Unlisted companies and startups, who are either subsidiaries of bigger companies and multinationals or raised investment from the bigger counterparts, are under Income tax radar for possible black money laundering. The department has identified 200 such cases and has served them notices in the month of August, two sources close to the development revealed.
The transactions which are under the radar, include raising funds by these startups and companies through preference shares and quoting much higher values of the shares than the fair market price value. The notices to all such firms in question have been served by the investigation arm of income-tax department under section 56(2)(vii)(b). This section comes into the picture over the suspicious record of a company where it is predicted that the company might be issuing preference shares at a premium much bigger than the fair market price. This practice is often implemented to circulate the unaccounted black money and to put that back into the system through legal ways.
The method of calculating fair market price includes calculating past transactions and then comparing it with the track record of companies working in a similar domain with similar turnover/time frame.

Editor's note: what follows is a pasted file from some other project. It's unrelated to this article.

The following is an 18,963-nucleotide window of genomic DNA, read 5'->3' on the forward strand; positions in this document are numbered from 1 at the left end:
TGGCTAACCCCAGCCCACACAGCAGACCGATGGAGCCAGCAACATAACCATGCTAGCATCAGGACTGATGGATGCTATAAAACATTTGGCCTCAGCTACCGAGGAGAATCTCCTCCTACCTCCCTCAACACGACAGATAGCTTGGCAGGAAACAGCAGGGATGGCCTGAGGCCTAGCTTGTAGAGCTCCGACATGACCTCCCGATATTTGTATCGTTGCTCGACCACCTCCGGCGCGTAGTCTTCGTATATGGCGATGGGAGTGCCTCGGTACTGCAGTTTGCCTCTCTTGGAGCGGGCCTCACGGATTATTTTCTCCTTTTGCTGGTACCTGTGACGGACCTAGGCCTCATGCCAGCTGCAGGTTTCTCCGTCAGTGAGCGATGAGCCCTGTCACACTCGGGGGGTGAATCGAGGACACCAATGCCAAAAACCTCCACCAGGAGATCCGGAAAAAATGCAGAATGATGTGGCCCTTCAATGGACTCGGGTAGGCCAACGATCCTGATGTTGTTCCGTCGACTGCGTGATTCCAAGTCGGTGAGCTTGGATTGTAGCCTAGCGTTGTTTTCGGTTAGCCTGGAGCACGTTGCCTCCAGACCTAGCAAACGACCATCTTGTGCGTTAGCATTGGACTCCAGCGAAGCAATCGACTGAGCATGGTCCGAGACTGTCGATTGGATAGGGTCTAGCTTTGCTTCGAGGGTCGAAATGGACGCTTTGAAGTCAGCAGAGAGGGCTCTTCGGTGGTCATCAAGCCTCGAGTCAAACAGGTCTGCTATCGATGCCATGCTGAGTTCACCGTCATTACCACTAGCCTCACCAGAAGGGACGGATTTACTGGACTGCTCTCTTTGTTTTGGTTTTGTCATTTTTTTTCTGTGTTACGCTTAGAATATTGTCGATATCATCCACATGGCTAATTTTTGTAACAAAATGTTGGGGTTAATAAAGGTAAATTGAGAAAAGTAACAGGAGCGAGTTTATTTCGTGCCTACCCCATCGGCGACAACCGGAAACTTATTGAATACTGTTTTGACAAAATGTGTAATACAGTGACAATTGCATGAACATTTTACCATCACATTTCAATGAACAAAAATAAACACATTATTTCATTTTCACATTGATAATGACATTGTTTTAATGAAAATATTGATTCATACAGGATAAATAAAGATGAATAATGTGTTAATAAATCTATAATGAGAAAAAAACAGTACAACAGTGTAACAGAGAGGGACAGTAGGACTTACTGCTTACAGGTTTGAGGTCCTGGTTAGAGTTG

The move of income tax to target such transaction hasn’t been well accepted by the industry stakeholders. In a lot of cases, the value of share might be influenced by factors such as past track record of the founders and also, the upcoming possibilities in the sector. In such cases, shares are often issued with a huge premium. Also, with the growing startup culture, the investors do invest big amounts to create a trend in a particular niche. Targeting the startups on the basis of just one such transaction is being termed as unfair by a lot of industry veterans aware of the development.